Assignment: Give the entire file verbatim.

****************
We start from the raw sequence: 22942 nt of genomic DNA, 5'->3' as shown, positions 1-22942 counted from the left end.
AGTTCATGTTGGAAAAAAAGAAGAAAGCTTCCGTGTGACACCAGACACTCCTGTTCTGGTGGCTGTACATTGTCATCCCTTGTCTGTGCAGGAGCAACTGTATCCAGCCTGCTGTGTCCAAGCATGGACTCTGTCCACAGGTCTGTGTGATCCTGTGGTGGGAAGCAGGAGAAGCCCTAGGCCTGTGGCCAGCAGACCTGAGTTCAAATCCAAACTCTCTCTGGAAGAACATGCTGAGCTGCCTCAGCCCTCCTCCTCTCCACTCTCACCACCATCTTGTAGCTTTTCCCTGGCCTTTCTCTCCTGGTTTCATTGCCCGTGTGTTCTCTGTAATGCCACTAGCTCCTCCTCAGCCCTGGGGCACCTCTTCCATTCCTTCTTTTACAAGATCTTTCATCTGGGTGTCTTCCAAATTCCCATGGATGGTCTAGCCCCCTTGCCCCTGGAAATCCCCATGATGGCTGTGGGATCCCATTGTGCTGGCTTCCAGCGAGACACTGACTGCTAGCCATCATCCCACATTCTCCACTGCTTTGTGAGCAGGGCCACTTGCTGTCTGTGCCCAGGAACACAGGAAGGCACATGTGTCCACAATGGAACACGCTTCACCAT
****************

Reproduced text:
We start from the raw sequence: 22942 nt of genomic DNA, 5'->3' as shown, positions 1-22942 counted from the left end.
AGTTCATGTTGGAAAAAAAGAAGAAAGCTTCCGTGTGACACCAGACACTCCTGTTCTGGTGGCTGTACATTGTCATCCCTTGTCTGTGCAGGAGCAACTGTATCCAGCCTGCTGTGTCCAAGCATGGACTCTGTCCACAGGTCTGTGTGATCCTGTGGTGGGAAGCAGGAGAAGCCCTAGGCCTGTGGCCAGCAGACCTGAGTTCAAATCCAAACTCTCTCTGGAAGAACATGCTGAGCTGCCTCAGCCCTCCTCCTCTCCACTCTCACCACCATCTTGTAGCTTTTCCCTGGCCTTTCTCTCCTGGTTTCATTGCCCGTGTGTTCTCTGTAATGCCACTAGCTCCTCCTCAGCCCTGGGGCACCTCTTCCATTCCTTCTTTTACAAGATCTTTCATCTGGGTGTCTTCCAAATTCCCATGGATGGTCTAGCCCCCTTGCCCCTGGAAATCCCCATGATGGCTGTGGGATCCCATTGTGCTGGCTTCCAGCGAGACACTGACTGCTAGCCATCATCCCACATTCTCCACTGCTTTGTGAGCAGGGCCACTTGCTGTCTGTGCCCAGGAACACAGGAAGGCACATGTGTCCACAATGGAACACGCTTCACCAT